Sister Teresa Feeley, 74

Missionary nurse

October 24, 2006|By Jacques Kelly

Sister Teresa Feeley, a Baltimore-born missionary nurse and hospital administrator who headed the Daughters of Charity in Bolivia, died of cancer yesterday at St. Agnes Hospital. She was 74.

Teresa Martin Feeley was raised on Guilford Avenue and she attended SS. Philip and James Parochial School and was a 1950 graduate of Notre Dame Preparatory School. She earned a degree from Mercy Hospital's School of Nursing. She later received a master's degree from Catholic University of America. She was one of three sisters who entered Roman Catholic religious orders.

She joined the Daughters of Charity in 1957, taking the name Lawrence Marie; she later resumed use of her baptismal name.

In 1967, Sister Teresa studied Spanish, which she learned to speak fluently, and began missionary nursing work in Bolivia. She worked at Seton Hospital and its school of nursing in Cochabamba and at the Dermatological Hospital in Santa Cruz.

During her many years in Bolivia, she taught nursing, and later directed the nursing program and became the hospitals' administrator. In 2002 she was named visitatrix, or superior, of her religious order's Province of Bolivia. While holding this position, she continued to teach nursing and remained as superior until her death. She taught until a month ago, when she returned to Baltimore to receive medical care.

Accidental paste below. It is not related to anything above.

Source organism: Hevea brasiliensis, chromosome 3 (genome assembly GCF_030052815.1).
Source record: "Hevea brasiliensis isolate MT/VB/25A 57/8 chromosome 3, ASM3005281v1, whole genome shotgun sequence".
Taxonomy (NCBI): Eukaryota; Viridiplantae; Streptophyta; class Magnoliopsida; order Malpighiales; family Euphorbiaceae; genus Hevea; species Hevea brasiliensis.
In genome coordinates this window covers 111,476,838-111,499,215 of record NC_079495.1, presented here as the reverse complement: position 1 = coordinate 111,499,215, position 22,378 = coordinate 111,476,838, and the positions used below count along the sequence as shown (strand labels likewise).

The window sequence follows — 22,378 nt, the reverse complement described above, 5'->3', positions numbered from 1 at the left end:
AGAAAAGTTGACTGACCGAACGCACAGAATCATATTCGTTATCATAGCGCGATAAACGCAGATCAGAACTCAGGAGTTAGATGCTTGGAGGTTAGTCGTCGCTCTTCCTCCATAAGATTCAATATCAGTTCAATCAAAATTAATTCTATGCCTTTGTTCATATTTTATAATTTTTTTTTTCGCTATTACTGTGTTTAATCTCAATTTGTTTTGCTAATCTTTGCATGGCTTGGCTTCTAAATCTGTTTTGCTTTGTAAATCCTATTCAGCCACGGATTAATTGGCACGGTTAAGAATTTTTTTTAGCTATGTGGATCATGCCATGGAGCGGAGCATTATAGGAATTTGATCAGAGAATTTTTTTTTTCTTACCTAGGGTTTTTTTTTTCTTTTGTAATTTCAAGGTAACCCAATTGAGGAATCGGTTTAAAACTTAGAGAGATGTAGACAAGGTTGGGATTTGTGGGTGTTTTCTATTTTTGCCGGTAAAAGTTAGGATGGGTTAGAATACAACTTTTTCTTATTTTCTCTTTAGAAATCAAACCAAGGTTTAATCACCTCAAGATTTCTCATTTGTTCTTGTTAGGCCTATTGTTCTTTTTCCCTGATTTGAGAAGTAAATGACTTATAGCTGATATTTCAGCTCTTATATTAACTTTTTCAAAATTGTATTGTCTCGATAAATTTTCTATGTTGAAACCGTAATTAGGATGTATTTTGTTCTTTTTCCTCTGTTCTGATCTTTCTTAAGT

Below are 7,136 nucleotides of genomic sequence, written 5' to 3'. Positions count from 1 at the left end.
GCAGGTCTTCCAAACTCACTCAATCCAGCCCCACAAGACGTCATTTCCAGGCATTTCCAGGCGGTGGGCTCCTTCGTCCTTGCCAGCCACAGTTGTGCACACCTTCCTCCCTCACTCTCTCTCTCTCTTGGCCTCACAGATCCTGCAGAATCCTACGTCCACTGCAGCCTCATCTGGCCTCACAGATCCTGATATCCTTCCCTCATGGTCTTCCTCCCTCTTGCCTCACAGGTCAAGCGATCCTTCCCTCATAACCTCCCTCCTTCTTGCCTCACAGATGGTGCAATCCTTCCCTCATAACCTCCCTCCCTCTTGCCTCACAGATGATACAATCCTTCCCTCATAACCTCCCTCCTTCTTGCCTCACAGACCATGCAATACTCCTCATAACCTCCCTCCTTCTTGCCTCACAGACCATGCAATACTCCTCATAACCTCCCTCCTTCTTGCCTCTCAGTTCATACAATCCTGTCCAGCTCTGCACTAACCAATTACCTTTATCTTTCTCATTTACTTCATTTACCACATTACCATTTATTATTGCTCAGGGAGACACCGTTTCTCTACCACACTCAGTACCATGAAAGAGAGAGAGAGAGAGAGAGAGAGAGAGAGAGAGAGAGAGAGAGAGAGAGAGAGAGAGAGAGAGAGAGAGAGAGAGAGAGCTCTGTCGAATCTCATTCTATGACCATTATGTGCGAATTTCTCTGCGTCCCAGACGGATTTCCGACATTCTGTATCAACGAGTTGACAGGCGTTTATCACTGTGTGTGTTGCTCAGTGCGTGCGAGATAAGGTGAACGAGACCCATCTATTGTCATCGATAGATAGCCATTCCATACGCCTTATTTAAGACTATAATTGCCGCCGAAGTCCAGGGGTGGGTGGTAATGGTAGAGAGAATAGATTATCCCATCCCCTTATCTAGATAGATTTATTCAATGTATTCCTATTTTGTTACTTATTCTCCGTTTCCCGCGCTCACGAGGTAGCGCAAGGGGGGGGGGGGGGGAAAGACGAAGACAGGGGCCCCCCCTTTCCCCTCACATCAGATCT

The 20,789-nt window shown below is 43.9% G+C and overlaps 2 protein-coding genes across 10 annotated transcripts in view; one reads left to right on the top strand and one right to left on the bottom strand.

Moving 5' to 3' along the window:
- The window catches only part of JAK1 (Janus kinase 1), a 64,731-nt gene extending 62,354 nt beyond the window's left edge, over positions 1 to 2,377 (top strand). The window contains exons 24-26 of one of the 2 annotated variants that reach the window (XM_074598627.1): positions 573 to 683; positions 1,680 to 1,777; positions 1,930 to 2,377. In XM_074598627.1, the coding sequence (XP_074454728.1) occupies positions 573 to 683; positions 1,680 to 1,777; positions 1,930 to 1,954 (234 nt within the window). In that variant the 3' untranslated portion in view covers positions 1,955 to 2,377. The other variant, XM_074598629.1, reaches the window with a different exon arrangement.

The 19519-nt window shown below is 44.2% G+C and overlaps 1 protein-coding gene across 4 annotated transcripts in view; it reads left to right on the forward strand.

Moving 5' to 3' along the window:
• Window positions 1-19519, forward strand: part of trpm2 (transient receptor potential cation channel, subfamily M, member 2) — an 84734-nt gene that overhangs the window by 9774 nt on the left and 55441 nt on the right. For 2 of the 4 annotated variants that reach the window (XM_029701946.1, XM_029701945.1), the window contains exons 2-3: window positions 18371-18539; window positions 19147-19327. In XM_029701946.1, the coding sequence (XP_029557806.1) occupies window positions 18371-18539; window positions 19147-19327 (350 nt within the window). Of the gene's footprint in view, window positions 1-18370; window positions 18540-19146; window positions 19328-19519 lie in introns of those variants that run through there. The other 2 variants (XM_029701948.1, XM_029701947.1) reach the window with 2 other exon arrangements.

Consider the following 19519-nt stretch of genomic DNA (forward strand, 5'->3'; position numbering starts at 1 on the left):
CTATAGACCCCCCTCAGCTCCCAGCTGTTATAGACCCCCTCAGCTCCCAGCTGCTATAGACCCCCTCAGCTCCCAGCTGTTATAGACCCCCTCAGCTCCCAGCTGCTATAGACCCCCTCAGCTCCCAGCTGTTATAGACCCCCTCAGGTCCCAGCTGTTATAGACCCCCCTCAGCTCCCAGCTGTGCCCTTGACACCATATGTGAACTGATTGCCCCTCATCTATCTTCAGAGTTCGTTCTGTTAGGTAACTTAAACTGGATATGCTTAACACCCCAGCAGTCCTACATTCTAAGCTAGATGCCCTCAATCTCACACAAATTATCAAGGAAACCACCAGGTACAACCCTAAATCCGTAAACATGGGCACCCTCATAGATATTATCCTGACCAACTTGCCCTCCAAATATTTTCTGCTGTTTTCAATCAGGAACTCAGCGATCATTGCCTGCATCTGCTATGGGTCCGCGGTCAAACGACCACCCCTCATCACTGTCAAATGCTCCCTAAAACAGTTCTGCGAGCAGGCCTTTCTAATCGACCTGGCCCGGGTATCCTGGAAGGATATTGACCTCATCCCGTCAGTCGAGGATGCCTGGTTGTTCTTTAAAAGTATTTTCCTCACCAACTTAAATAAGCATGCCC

"She was a remarkable woman in action, both as a hospital administrator and as the head of the Bolivian Province," said Sister Kathleen Feeley, the sibling who is a former president of the College of Notre Dame of Maryland. "Her love for the Bolivian people was evident in every act, every gesture. Her pride in the missionary works of her Daughters of Charity and her respect and love for each of her sisters was the hallmark of her unfinished term as superior of the Province of Bolivia."

Family members said Sister Teresa loved music. They said that because she had no piano in Bolivia, she learned guitar, and played for church services and for entertainment. She formed a choir of schoolchildren in Santa Cruz who sang for religious services.

Later, as visitatrix, she formed a choir of soldiers from a military base near her residence in Cochabamba.

"She played the piano by ear," her sister said. "A week before her death, she raised the spirits of the sick by playing the piano on the seventh floor of St. Agnes Hospital."

A Mass of Christian burial will be offered at 10 a.m. Wednesday at Villa Assumpta, 6401 N. Charles St.

In addition to her sister, survivors include two brothers, Jerome L. Feeley of Parkville and Paul J. Feeley of Lutherville; two other sisters, Bernadette F. Rouse of Timonium and Sister Therese Feeley, a member of the School Sisters of Notre Dame and former faculty member of the Institute of Notre Dame; and many nieces and nephews.

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